Edmonton motorists and cyclists will soon have a new tool to help them share the road.

The city is preparing to install Edmonton’s first “bike box” – a large green-painted square with a white bicycle symbol – that’s meant to help make cyclists more visible at the intersection.

“It just makes the intersection better for everyone; for both cars and cyclists,” said Andrew Siggelkow with Transportation Services with the city.

“Cyclists making left turns can do so with a little more ease and more comfort, and motorists know where they’re going to go and what they’re supposed to do.”

The first bike box will be installed in September at the intersection of 116 Street and 87 Avenue.

“In time for back to school, we’ll have a bike box there as well as dedicated lanes on 116 Street by the University,” Siggelkow said.

When the intersection light turns red, motorists will be expected to stop behind the green painted square. Cyclists will move into the green bike box area – in front of the vehicle.

Right turns will be banned for both driver and cyclist when the intersection light is red.

When the intersection light turns green, cyclists will move first – followed by drivers.

“It puts you in front of the motorist, so the motorist can see you,” Siggelkow said.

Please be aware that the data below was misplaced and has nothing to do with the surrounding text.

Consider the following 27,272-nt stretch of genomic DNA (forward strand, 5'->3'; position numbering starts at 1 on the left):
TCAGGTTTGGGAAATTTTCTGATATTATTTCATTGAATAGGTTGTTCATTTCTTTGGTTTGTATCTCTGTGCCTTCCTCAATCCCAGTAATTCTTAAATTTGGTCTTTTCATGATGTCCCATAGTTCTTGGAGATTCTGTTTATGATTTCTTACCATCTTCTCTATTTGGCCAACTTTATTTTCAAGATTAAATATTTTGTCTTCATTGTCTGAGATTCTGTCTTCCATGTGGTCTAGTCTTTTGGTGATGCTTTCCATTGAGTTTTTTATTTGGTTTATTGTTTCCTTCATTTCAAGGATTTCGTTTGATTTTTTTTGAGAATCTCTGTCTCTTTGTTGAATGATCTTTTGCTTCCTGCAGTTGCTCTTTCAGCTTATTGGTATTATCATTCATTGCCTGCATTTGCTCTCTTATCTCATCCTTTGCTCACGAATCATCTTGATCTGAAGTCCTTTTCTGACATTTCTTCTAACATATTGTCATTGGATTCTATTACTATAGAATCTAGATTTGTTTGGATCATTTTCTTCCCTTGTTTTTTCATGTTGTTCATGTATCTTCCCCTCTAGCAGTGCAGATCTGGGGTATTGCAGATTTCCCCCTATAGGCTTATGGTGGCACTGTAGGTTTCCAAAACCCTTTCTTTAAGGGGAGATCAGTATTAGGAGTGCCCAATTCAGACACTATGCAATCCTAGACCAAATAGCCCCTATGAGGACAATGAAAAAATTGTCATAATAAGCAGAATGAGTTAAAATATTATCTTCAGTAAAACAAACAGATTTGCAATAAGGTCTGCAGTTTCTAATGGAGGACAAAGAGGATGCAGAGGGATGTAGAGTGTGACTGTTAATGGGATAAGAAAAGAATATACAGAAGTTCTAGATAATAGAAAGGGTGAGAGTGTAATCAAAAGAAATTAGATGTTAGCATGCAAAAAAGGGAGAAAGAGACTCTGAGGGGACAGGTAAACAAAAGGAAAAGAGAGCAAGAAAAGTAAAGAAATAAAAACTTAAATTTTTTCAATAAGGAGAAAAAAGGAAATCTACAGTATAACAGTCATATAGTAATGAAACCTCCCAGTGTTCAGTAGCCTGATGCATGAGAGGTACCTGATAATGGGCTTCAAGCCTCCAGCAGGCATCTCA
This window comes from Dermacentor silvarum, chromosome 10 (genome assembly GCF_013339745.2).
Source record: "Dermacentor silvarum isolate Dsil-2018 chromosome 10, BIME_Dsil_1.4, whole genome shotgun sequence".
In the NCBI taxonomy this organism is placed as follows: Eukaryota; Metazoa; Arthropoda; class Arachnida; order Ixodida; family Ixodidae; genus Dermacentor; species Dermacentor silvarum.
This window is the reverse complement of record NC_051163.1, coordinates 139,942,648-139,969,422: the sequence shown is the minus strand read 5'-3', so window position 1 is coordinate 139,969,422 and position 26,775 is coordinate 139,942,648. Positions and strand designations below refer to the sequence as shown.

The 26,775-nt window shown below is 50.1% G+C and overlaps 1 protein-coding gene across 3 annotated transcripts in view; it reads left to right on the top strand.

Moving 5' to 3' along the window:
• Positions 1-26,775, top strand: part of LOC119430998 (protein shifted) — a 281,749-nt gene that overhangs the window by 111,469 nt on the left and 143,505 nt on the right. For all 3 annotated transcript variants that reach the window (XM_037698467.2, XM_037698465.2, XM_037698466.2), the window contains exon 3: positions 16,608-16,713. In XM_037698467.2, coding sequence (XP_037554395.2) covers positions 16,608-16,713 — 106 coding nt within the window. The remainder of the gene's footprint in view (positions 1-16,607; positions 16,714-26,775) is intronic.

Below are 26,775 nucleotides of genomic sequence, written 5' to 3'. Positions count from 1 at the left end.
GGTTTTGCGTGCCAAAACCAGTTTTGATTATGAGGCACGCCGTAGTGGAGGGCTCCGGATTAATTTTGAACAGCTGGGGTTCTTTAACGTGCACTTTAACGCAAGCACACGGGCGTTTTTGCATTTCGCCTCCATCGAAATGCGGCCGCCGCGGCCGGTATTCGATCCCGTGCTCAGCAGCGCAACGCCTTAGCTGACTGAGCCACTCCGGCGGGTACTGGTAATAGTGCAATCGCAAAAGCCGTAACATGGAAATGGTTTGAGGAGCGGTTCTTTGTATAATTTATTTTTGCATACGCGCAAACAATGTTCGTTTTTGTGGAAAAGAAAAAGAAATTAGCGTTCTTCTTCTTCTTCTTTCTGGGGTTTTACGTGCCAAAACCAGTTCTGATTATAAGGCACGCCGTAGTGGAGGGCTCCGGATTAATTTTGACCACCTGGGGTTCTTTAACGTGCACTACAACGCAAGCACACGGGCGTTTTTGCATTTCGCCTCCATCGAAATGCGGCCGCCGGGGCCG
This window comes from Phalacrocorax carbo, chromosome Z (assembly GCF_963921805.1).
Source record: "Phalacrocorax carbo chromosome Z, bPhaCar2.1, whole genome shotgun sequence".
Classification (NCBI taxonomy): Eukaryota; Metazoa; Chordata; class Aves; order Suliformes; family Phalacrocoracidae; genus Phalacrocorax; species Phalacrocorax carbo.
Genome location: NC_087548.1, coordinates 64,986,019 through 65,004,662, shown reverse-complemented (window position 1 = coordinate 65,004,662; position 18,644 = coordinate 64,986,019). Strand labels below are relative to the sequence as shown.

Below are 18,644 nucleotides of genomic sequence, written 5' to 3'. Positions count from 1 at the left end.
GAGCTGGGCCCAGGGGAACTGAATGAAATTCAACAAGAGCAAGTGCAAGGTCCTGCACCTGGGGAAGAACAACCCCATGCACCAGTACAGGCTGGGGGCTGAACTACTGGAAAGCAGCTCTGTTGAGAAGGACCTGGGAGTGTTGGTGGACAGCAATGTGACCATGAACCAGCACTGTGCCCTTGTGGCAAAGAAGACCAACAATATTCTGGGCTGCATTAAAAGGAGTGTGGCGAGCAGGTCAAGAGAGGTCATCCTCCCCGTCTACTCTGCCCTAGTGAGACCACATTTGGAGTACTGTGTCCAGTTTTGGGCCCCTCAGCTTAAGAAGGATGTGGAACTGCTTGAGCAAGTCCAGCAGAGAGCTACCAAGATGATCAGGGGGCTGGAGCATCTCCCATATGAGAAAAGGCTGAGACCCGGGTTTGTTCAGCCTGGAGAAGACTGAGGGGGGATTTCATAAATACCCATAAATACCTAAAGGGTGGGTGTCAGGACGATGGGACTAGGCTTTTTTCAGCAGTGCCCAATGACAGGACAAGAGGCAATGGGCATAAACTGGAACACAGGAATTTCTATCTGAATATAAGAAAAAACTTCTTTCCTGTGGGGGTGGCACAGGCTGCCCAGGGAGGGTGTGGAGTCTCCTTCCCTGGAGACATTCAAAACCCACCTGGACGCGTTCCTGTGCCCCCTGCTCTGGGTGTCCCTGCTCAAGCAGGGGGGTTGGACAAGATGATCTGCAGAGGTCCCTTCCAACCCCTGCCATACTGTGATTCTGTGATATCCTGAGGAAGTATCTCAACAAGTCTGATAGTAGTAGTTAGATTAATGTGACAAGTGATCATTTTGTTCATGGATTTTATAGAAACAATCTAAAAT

It’s news that has Gregor and Melita Allan getting excited.

The brothers’ main mode of transportation is on two wheels.

“Nobody stops and in the University area, everybody is rushing,” said Melita.

“It’s very, very dangerous.”

Edmonton mother and cyclist Angela Dorval is also welcoming the bike box.

“People aren’t watching for bikes,” Dorval said.

“If I wasn’t watching, I think I would have been hit a few times.”

Dorval believes the bike boxes will help improve safety for cyclists.

“I think it’ll make a huge difference and hopefully it’ll get more people biking.”

The idea for the bike box isn’t new.

Siggelkow says they’ve been used in Europe for some time and throughout Canada – including in Vancouver, Montreal, Ottawa and Calgary. He says the idea has only started catching on in Canada in the last few years.

The city plans on holding a promotional campaign that will include an educational video to bring awareness to the bike box.

Residents in the area of 116 Street and 87 Avenue will also receive letters describing how the bike box works.

With files from Susan Amerongen